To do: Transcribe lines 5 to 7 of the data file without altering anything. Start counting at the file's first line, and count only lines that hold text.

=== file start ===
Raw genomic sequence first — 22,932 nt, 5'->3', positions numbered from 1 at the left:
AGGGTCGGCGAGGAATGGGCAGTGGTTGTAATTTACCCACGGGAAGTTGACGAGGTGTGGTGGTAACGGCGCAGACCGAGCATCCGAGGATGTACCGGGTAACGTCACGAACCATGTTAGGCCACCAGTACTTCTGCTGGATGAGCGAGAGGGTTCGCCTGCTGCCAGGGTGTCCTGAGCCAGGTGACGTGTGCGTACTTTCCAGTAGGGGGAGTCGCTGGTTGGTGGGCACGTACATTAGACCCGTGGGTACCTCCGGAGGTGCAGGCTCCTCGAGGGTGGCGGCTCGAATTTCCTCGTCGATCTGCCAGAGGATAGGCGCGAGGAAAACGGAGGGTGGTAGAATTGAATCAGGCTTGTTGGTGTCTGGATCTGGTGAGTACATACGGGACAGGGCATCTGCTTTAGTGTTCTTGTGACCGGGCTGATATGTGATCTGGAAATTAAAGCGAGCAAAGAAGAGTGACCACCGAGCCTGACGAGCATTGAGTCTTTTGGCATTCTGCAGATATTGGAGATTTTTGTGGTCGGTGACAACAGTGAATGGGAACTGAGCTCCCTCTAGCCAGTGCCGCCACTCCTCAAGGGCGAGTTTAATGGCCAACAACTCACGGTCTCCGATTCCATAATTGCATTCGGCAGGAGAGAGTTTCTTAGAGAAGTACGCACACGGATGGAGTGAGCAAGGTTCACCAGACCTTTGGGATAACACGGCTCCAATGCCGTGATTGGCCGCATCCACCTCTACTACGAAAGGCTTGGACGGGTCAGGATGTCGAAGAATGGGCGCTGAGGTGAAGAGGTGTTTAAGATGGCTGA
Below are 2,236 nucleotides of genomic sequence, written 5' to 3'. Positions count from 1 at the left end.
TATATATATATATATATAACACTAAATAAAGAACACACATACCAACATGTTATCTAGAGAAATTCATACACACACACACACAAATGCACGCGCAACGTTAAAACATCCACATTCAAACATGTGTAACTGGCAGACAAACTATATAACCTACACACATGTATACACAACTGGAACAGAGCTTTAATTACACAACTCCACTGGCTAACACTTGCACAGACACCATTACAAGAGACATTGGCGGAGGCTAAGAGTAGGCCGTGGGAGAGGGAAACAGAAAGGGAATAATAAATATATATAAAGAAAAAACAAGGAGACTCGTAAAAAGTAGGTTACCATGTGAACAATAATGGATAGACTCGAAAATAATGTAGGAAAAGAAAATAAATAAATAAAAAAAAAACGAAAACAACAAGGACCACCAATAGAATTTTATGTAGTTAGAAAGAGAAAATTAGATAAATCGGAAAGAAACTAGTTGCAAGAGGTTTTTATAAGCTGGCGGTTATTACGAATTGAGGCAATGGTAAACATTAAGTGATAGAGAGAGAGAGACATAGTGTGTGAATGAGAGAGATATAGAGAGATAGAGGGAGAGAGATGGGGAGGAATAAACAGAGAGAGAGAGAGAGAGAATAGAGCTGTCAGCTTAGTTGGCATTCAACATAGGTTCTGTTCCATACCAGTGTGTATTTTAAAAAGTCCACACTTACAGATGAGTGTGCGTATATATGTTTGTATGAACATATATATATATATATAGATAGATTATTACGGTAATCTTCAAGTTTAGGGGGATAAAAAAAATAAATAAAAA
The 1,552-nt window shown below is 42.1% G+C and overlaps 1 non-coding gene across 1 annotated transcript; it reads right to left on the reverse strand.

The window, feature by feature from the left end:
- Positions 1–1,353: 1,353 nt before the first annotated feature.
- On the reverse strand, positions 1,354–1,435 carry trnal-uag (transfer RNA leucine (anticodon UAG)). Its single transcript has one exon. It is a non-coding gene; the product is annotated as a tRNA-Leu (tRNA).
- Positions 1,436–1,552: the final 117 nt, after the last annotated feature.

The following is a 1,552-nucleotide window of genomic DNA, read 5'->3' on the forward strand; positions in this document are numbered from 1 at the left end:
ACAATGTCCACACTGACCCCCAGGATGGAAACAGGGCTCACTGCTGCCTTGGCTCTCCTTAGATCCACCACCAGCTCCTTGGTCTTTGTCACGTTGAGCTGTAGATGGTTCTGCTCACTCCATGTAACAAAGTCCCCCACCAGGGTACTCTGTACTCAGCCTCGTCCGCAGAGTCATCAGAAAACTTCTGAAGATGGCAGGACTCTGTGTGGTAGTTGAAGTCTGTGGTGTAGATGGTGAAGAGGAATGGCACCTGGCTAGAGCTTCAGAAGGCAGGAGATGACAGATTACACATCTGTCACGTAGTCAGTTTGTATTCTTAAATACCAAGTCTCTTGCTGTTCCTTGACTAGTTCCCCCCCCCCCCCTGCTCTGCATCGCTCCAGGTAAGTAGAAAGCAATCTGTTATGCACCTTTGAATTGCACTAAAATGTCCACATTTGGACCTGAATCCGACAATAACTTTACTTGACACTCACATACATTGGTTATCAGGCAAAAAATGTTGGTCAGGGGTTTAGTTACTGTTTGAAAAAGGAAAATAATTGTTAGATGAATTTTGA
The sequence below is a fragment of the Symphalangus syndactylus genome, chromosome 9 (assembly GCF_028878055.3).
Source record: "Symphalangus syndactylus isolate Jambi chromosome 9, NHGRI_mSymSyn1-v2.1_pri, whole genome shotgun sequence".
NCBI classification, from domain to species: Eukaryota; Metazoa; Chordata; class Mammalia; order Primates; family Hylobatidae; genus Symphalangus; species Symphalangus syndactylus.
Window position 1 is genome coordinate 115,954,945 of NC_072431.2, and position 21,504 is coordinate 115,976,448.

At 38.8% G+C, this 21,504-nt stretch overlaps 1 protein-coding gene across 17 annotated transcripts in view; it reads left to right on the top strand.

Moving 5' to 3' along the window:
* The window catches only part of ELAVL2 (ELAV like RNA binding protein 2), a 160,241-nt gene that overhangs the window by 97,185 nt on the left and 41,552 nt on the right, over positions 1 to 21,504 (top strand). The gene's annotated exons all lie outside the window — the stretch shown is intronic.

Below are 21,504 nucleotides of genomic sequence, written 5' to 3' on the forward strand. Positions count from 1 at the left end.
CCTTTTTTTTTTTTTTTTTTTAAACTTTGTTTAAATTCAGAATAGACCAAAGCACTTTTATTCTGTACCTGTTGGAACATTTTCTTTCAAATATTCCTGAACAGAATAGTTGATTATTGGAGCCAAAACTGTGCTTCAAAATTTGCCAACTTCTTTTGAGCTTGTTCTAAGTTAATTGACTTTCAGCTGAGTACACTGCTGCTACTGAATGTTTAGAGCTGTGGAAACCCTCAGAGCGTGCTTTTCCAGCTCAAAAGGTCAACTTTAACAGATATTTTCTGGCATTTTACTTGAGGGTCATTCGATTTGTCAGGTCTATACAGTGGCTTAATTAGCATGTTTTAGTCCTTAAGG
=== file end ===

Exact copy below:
The 1,552-nt window shown below is 42.1% G+C and overlaps 1 non-coding gene across 1 annotated transcript; it reads right to left on the reverse strand.

The window, feature by feature from the left end:
- Positions 1–1,353: 1,353 nt before the first annotated feature.